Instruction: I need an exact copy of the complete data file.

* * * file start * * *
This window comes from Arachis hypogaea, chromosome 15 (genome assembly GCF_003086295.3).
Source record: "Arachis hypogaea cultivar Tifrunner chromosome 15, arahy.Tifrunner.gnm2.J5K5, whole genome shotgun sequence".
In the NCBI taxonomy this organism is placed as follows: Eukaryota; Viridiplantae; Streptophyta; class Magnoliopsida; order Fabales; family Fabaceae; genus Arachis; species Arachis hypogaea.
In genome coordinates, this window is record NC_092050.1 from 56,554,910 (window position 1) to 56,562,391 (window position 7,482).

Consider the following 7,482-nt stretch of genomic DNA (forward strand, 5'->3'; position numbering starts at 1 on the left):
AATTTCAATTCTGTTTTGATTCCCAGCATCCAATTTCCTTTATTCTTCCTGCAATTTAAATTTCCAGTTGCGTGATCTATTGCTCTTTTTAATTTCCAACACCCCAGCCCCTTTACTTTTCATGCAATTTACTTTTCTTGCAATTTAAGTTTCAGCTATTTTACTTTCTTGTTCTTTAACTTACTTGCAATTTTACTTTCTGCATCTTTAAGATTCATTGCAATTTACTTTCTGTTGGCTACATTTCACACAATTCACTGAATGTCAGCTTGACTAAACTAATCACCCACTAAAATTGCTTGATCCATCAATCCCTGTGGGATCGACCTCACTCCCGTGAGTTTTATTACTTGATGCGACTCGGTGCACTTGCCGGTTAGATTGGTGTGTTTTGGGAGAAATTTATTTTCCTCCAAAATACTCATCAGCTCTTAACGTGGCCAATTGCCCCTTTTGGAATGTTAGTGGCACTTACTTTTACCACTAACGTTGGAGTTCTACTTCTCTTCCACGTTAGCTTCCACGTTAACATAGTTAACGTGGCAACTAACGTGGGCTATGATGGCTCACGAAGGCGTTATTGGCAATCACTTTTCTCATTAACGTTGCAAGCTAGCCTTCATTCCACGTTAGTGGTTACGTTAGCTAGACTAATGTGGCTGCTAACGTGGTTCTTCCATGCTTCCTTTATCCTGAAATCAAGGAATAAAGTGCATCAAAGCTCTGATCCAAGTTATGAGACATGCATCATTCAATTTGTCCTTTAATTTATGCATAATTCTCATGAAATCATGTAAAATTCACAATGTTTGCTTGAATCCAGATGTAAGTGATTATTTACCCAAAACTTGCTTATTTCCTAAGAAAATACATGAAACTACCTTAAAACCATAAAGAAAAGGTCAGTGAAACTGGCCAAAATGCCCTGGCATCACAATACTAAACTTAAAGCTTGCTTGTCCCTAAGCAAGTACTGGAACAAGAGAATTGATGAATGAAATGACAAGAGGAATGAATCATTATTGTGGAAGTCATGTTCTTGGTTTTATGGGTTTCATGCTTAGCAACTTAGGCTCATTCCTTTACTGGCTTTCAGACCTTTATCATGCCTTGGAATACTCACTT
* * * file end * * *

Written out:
This window comes from Arachis hypogaea, chromosome 15 (genome assembly GCF_003086295.3).
Source record: "Arachis hypogaea cultivar Tifrunner chromosome 15, arahy.Tifrunner.gnm2.J5K5, whole genome shotgun sequence".
In the NCBI taxonomy this organism is placed as follows: Eukaryota; Viridiplantae; Streptophyta; class Magnoliopsida; order Fabales; family Fabaceae; genus Arachis; species Arachis hypogaea.
In genome coordinates, this window is record NC_092050.1 from 56,554,910 (window position 1) to 56,562,391 (window position 7,482).

Consider the following 7,482-nt stretch of genomic DNA (forward strand, 5'->3'; position numbering starts at 1 on the left):
AATTTCAATTCTGTTTTGATTCCCAGCATCCAATTTCCTTTATTCTTCCTGCAATTTAAATTTCCAGTTGCGTGATCTATTGCTCTTTTTAATTTCCAACACCCCAGCCCCTTTACTTTTCATGCAATTTACTTTTCTTGCAATTTAAGTTTCAGCTATTTTACTTTCTTGTTCTTTAACTTACTTGCAATTTTACTTTCTGCATCTTTAAGATTCATTGCAATTTACTTTCTGTTGGCTACATTTCACACAATTCACTGAATGTCAGCTTGACTAAACTAATCACCCACTAAAATTGCTTGATCCATCAATCCCTGTGGGATCGACCTCACTCCCGTGAGTTTTATTACTTGATGCGACTCGGTGCACTTGCCGGTTAGATTGGTGTGTTTTGGGAGAAATTTATTTTCCTCCAAAATACTCATCAGCTCTTAACGTGGCCAATTGCCCCTTTTGGAATGTTAGTGGCACTTACTTTTACCACTAACGTTGGAGTTCTACTTCTCTTCCACGTTAGCTTCCACGTTAACATAGTTAACGTGGCAACTAACGTGGGCTATGATGGCTCACGAAGGCGTTATTGGCAATCACTTTTCTCATTAACGTTGCAAGCTAGCCTTCATTCCACGTTAGTGGTTACGTTAGCTAGACTAATGTGGCTGCTAACGTGGTTCTTCCATGCTTCCTTTATCCTGAAATCAAGGAATAAAGTGCATCAAAGCTCTGATCCAAGTTATGAGACATGCATCATTCAATTTGTCCTTTAATTTATGCATAATTCTCATGAAATCATGTAAAATTCACAATGTTTGCTTGAATCCAGATGTAAGTGATTATTTACCCAAAACTTGCTTATTTCCTAAGAAAATACATGAAACTACCTTAAAACCATAAAGAAAAGGTCAGTGAAACTGGCCAAAATGCCCTGGCATCACAATACTAAACTTAAAGCTTGCTTGTCCCTAAGCAAGTACTGGAACAAGAGAATTGATGAATGAAATGACAAGAGGAATGAATCATTATTGTGGAAGTCATGTTCTTGGTTTTATGGGTTTCATGCTTAGCAACTTAGGCTCATTCCTTTACTGGCTTTCAGACCTTTATCATGCCTTGGAATACTCACTT